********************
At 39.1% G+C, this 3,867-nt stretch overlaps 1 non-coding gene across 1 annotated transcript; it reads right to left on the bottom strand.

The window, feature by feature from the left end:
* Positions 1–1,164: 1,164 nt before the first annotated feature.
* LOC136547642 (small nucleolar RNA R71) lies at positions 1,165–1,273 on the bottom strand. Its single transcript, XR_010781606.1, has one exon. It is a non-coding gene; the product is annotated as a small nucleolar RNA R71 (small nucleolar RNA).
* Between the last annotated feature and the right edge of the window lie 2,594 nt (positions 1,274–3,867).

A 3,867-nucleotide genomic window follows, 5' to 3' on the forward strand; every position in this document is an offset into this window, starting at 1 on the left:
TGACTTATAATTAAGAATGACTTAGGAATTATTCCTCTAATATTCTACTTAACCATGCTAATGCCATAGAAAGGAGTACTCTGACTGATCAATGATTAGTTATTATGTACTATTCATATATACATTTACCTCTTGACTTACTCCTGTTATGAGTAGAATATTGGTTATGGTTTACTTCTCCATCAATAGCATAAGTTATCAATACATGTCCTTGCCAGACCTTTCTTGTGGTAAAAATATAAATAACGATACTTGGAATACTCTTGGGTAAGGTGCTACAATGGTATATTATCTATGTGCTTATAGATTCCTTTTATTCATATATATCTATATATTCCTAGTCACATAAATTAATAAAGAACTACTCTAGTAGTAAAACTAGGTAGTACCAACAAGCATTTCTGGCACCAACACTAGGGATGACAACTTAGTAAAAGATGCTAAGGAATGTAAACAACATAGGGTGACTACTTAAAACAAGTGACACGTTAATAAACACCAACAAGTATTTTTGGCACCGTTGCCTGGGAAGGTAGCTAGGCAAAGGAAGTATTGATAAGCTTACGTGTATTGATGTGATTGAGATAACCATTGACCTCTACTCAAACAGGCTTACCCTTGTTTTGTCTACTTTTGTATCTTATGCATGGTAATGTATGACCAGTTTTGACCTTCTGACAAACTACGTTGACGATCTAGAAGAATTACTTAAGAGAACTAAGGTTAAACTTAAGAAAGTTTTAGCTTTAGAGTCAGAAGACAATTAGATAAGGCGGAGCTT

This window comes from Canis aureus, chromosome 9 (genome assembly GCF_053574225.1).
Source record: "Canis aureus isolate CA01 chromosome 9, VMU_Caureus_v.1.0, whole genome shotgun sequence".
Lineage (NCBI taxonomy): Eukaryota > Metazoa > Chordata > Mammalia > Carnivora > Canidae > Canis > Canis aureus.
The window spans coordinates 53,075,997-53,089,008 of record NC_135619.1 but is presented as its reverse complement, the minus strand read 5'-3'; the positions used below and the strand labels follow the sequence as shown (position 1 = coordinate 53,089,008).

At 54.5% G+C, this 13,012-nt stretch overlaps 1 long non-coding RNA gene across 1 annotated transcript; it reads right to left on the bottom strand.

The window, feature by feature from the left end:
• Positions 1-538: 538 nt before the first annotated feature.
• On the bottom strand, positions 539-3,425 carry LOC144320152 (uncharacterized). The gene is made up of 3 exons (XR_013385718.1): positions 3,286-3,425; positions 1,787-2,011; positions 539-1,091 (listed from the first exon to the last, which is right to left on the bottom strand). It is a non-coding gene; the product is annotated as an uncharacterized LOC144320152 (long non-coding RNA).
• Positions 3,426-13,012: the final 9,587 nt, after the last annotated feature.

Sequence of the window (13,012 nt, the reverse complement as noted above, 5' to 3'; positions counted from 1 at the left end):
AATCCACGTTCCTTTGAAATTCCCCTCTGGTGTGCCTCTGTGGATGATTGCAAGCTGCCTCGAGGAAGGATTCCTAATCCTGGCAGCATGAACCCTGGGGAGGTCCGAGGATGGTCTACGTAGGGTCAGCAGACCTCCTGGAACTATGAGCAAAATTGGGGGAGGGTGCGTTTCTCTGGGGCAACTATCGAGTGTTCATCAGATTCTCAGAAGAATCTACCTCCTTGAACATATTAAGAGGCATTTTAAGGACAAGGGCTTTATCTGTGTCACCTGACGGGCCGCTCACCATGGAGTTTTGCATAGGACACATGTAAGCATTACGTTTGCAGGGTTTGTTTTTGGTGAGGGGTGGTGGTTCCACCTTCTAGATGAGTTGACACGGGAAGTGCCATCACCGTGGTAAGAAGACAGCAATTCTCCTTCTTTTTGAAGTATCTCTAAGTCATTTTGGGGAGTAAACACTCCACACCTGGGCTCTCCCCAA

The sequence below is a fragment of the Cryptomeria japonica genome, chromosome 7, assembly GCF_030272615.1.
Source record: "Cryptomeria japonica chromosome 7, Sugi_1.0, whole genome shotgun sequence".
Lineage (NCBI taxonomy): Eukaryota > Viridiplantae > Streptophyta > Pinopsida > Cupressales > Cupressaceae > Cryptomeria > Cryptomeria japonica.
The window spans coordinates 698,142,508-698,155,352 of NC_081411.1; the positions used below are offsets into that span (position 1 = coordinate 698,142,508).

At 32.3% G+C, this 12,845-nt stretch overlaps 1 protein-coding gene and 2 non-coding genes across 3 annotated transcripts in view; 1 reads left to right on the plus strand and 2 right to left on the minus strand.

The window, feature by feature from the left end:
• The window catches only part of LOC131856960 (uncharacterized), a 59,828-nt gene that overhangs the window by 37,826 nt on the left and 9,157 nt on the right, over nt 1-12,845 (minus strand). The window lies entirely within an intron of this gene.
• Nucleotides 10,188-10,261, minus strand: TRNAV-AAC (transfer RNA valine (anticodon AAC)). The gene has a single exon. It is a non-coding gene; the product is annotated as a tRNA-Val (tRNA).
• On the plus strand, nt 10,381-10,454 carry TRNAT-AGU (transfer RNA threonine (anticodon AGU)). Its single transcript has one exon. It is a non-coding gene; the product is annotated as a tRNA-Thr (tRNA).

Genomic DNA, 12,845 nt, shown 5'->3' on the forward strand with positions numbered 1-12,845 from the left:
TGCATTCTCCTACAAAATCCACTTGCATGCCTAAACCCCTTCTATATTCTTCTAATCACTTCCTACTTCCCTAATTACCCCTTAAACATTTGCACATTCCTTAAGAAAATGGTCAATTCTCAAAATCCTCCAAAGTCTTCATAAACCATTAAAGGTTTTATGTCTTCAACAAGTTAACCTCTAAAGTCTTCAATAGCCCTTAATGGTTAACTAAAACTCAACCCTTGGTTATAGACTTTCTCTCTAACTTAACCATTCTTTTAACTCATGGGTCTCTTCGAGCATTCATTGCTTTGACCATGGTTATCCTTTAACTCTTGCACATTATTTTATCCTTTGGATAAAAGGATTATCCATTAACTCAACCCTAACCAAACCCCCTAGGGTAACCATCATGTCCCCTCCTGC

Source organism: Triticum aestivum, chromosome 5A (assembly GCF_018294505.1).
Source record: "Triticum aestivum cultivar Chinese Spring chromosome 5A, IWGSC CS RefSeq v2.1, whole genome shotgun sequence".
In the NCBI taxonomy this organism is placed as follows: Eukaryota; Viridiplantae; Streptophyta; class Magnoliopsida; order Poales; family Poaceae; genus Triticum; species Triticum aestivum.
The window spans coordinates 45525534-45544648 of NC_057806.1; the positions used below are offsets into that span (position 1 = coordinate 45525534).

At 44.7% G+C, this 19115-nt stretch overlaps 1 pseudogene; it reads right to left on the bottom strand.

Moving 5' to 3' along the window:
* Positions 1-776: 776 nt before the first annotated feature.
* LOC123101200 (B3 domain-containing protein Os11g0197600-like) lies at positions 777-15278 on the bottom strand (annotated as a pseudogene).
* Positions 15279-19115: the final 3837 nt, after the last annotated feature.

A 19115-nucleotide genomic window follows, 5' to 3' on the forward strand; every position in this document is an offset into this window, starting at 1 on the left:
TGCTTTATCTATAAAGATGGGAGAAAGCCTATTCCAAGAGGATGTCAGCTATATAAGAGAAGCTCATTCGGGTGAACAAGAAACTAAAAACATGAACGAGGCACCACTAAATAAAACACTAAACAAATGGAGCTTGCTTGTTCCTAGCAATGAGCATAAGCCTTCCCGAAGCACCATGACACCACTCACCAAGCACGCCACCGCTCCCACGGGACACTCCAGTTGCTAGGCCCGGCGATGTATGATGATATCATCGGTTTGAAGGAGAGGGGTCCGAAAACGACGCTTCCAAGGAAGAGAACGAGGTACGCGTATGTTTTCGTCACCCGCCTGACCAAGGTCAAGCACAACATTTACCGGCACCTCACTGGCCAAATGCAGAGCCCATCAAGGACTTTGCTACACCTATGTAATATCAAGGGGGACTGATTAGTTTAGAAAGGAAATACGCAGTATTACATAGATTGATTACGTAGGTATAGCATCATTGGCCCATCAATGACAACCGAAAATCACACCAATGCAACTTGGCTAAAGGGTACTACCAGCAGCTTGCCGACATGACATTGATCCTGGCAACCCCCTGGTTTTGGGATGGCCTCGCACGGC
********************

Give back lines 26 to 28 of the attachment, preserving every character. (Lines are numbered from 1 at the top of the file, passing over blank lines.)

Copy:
• Nucleotides 10,188-10,261, minus strand: TRNAV-AAC (transfer RNA valine (anticodon AAC)). The gene has a single exon. It is a non-coding gene; the product is annotated as a tRNA-Val (tRNA).
• On the plus strand, nt 10,381-10,454 carry TRNAT-AGU (transfer RNA threonine (anticodon AGU)). Its single transcript has one exon. It is a non-coding gene; the product is annotated as a tRNA-Thr (tRNA).

Genomic DNA, 12,845 nt, shown 5'->3' on the forward strand with positions numbered 1-12,845 from the left: